Effects of a brief self-compassionate writing induction for adolescent girls' weight-stigmatizing experiences in physical activity


Adolescent girls disengage from physical activity at an earlier age and at a higher rate compared to adolescent boys. One reason for this gender disparity could be the higher rate of weight stigma that girls experience within physical activity settings. Intervention strategies that focus on cultivating self-compassion may help adolescent girls combat the negative effects of weight stigma on physical activity factors. This study examined the utility of applying a brief self-compassionate writing induction to a recalled weight-stigmatizing experience on adolescent girls' physical activity factors (e.g., enjoyment, intent to re-engage, identified, and external motivation for exercise). In a brief online experimental task, adolescent girls (Mage = 16.93, SD = 1.25) recalled a weight-stigmatizing experience that occurred in a physical activity setting and were then randomized to a self-compassionate (n = 98) or attentional-control (n = 99) condition. Compared to the attentional-control group, girls in the self-compassion condition reported more favourable physical activity outcomes (Wilk's ? = .935, F (4, 192) = 3.13, p = .012, partial ?2 = .065). Specifically, girls who responded to a recalled weight-stigmatizing experience in a self-compassionate way reported lower external motivation for exercise, but there were no significant effects on physical activity enjoyment, intent to re-engage, or identified motivation compared to the attentional-control group. As such, self-compassion writing interventions may be a promising strategy to reframe self-critical and judgemental thoughts towards the self after weight-stigmatizing events occur in physical activity settings.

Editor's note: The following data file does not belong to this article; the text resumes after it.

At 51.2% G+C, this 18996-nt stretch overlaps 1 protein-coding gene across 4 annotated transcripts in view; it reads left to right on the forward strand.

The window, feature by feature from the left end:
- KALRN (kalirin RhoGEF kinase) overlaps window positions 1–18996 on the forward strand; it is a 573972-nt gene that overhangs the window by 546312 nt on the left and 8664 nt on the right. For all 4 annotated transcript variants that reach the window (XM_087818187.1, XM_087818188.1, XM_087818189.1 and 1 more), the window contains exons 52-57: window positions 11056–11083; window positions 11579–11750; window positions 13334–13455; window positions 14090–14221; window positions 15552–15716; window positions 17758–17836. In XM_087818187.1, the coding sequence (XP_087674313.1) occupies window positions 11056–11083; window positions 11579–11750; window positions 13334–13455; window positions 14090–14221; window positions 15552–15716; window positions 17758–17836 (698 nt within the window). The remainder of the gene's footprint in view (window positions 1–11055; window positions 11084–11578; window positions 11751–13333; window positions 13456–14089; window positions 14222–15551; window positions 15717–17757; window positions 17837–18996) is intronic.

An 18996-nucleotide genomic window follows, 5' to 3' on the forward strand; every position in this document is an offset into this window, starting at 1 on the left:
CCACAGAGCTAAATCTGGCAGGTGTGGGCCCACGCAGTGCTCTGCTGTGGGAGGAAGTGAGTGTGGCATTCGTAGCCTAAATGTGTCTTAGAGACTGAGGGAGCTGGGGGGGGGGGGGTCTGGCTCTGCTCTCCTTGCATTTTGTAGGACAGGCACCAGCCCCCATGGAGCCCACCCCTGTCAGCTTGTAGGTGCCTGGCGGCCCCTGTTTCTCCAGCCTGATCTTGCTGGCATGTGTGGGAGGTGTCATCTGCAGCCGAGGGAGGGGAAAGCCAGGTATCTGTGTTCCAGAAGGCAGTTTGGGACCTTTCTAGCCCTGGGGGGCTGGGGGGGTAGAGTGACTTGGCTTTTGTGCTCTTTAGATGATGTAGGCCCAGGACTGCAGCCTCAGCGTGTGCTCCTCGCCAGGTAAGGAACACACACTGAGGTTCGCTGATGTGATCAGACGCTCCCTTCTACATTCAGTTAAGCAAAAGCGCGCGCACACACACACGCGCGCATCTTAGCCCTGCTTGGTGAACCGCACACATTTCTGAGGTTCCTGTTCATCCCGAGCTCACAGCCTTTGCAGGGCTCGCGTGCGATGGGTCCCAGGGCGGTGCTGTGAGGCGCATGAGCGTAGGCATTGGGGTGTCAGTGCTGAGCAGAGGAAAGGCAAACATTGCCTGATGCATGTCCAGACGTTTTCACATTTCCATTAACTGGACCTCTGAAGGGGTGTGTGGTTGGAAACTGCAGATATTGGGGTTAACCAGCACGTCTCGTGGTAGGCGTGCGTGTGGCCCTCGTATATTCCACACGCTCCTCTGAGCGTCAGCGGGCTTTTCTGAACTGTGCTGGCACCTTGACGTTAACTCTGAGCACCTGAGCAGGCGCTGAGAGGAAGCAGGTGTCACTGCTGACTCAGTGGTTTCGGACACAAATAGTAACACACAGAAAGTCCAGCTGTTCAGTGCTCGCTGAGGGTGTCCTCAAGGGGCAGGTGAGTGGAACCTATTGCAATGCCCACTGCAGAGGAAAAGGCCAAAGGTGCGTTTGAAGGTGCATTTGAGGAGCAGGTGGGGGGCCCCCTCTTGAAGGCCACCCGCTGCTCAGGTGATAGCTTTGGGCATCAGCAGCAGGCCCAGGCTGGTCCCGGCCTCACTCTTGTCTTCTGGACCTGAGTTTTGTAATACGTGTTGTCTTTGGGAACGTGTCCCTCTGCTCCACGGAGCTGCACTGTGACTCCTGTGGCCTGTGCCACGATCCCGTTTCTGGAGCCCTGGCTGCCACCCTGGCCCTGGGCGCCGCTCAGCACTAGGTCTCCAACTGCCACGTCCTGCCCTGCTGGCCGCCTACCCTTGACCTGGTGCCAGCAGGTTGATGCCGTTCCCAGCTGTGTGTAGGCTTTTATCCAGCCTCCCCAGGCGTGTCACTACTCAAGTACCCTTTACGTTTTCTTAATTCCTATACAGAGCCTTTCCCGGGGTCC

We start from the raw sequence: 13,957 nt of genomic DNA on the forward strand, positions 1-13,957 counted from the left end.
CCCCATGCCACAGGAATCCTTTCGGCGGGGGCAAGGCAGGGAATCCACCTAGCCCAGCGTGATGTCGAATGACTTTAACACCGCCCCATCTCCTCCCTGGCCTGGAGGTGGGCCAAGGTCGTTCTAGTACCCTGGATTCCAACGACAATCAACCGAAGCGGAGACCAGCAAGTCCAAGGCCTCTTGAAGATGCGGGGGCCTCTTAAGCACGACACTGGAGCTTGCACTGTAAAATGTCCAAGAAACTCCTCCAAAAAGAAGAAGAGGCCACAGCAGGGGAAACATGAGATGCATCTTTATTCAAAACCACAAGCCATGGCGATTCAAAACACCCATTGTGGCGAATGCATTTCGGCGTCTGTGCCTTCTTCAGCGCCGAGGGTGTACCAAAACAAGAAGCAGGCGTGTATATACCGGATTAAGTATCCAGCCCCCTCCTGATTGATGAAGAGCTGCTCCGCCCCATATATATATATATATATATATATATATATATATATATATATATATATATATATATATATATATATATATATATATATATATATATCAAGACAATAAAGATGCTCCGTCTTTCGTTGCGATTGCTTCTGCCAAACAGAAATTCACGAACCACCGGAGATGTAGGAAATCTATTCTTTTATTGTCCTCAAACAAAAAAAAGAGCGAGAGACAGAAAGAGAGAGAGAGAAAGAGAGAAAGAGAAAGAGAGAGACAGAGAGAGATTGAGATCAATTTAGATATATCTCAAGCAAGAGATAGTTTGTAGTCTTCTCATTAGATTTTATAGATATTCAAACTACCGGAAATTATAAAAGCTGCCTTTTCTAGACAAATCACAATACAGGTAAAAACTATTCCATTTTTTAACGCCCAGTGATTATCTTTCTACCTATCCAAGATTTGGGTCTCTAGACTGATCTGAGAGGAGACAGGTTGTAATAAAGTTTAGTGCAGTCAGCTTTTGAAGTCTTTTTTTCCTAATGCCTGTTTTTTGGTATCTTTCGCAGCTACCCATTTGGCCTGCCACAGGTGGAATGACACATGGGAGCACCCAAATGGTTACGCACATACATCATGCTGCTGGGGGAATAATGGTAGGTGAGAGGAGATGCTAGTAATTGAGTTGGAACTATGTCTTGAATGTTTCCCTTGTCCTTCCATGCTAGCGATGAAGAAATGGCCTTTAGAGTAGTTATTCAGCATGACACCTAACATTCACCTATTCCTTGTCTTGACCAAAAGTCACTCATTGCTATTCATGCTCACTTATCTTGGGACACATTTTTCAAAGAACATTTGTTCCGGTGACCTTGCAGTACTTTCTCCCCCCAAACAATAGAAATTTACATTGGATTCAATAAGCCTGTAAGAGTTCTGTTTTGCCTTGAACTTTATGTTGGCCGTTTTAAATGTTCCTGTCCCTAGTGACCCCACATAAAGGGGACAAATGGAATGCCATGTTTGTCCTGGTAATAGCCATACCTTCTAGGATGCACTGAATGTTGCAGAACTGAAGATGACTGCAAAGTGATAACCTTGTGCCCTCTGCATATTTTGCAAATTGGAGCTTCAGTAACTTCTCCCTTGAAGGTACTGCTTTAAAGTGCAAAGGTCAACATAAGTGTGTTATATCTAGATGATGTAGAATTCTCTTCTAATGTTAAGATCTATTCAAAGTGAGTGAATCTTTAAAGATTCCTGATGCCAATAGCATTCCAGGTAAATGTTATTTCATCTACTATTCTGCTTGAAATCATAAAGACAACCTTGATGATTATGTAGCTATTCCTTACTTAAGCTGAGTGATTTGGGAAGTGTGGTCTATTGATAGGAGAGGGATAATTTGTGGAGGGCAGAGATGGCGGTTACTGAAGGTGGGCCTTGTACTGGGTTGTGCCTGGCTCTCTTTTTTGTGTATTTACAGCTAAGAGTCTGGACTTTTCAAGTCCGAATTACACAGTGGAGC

Acknowledgments: Social Sciences and Humanities Research Council (SSHRC)